To fully comprehend this article, we all need to know who a Magistrate is and what a Magistrate does. According to the Courts and Tribunals Judiciary website, “Magistrates (also known as justices of the peace) are 21,500 volunteer judicial office holders who serve in magistrates’ courts throughout England and Wales”. Anyone aged 18 and above can qualify as a magistrate and the retirement age is 70.
The cases a Magistrate can decide on include minor assaults, theft, motoring offences, child adoption, domestic abuse e.t.c. A Magistrate can give punishments of fines and prison sentence of up to a year. In terms of qualifications, one does not need any legal qualification to qualify as a magistrate but adequate training is provided. One must only demonstrate six qualities:
- Good Character;
- Commitment and Reliability;
- Social Awareness;
- Sound Judgement;
- Understanding and Communication;
- Maturity and Sound Temperament.
However good they are, we need magistrates to be truly representative of the communities they serve if trust in the criminal justice system is to be maintained
Now that we have an understanding of who a Magistrate is, we can now talk on why it is important that more black people take up Magistrate roles in the UK. According to the Judicial diversity statistics in 2017, ethnicity information was declared for 97% of Magistrates, only 11% declared themselves as BAME (Black and Minority Ethnic). This clearly shows that there is a disparity and more Black people need to volunteer to become Magistrates.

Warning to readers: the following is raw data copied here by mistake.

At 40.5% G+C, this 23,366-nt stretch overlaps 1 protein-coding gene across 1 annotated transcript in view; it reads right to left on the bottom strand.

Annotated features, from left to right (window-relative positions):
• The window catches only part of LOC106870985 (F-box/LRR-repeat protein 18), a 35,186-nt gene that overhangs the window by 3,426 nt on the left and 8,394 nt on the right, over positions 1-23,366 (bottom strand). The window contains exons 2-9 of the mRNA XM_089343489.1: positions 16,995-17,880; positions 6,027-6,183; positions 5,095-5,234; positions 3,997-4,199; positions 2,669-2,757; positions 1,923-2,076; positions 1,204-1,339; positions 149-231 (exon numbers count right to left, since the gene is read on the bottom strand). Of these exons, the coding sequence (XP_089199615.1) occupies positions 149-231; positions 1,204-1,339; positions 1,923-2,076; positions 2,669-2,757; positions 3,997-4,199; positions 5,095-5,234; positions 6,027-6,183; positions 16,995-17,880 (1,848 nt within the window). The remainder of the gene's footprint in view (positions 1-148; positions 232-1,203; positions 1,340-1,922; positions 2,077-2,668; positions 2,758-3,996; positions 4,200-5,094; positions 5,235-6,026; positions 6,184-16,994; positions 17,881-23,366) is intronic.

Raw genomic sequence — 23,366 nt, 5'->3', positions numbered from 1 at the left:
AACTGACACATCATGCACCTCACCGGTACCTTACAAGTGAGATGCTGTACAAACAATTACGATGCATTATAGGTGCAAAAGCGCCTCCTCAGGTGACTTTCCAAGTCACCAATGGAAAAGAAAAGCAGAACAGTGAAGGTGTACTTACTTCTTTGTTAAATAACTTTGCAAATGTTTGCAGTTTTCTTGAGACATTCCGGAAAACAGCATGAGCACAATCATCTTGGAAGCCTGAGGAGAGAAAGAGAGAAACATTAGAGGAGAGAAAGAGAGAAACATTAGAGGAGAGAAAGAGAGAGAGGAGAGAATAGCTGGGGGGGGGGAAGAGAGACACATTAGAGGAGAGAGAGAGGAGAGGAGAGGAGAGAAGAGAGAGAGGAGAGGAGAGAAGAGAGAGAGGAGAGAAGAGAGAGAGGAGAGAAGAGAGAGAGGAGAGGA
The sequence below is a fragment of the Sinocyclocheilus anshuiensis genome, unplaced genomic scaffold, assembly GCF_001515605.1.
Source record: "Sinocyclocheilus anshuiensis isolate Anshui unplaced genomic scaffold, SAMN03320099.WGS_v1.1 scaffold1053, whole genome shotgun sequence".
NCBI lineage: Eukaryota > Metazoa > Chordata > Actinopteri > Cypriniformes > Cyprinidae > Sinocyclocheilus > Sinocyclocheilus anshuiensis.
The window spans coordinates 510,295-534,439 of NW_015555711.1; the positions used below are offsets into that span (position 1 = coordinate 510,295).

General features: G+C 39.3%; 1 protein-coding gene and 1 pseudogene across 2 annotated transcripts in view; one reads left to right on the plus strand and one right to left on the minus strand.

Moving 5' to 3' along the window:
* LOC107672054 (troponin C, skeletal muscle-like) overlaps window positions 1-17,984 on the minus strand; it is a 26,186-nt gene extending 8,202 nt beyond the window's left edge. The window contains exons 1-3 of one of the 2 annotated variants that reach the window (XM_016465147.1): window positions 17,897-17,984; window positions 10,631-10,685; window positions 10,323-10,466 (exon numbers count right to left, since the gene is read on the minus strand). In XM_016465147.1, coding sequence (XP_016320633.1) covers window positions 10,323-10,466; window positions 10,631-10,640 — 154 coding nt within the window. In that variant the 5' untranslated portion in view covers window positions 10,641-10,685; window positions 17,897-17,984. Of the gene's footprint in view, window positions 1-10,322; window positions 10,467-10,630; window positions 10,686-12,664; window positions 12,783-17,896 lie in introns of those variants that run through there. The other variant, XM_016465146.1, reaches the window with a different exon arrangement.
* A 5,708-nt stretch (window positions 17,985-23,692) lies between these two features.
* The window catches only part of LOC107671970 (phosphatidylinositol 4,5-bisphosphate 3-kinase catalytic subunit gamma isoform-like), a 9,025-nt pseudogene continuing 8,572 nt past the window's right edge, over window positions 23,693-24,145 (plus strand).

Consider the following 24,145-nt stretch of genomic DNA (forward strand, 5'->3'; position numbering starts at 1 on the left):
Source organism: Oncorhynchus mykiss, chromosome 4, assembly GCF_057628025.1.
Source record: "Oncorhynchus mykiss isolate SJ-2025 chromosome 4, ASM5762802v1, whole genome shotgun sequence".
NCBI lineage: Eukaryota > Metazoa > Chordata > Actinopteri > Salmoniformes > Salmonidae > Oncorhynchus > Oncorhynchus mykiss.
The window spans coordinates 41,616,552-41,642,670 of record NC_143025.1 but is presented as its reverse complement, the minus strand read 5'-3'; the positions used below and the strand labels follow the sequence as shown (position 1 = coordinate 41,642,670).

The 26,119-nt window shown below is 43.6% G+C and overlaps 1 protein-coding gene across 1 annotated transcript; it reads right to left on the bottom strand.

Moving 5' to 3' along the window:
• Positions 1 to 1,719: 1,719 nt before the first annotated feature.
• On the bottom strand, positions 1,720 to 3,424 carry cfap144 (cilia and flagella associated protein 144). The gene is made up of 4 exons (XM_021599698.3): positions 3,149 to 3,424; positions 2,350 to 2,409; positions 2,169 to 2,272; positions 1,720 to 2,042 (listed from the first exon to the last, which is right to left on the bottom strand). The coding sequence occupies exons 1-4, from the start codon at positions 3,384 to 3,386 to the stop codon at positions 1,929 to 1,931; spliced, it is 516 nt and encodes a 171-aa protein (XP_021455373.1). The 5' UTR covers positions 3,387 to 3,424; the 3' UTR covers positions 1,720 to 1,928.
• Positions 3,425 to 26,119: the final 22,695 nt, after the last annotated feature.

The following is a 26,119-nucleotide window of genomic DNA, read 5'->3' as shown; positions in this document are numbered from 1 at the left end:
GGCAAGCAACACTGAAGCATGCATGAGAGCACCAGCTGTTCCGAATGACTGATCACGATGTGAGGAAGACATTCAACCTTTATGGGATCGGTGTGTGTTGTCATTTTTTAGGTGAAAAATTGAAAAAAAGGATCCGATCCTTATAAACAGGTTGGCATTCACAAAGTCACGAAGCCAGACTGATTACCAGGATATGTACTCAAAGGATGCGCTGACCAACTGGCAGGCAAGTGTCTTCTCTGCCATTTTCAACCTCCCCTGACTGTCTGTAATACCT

In recent times, Black Magistrates have called out to members of the Black community to take up Magistrate roles to enable diversity and also help make the UK judicial system fairer. They believe that with more Black Magistrates on the bench, Black people will have more trust in the justice system and also instil confidence of a fair judgement.
A study review carried out by the Labour MP David Lammy, shows that the tendencies for a black person to be in jail is at least 4 times higher than that of a white person. He also reveals that a black person is likely to be jailed for the same crime a white person is let off the hook for. Jessica Baldwin who is a member of the London Magistrate advisory committee, is of the opinion that when more Black people start becoming Magistrates, then it is possible for them to change the Judicial system from within.
So how do you become a Magistrate?
1. Visit your local court to see if the role is right for you. Being a magistrate may require you to sit and concentrate for a long time during hearings. Note that if invited for an interview, you will be required to talk about your visit(s) to a local court
2. If after your visit(s) you still want to go ahead, you will need to apply to the advisory committee of your local court. You can get a list of advisory committees here and find out if there are any vacancies.
If you have questions, you can contact your local advisory committee or email the Magistrates HR Team on email@example.com
Get more information from https://www.gov.uk/become-magistrate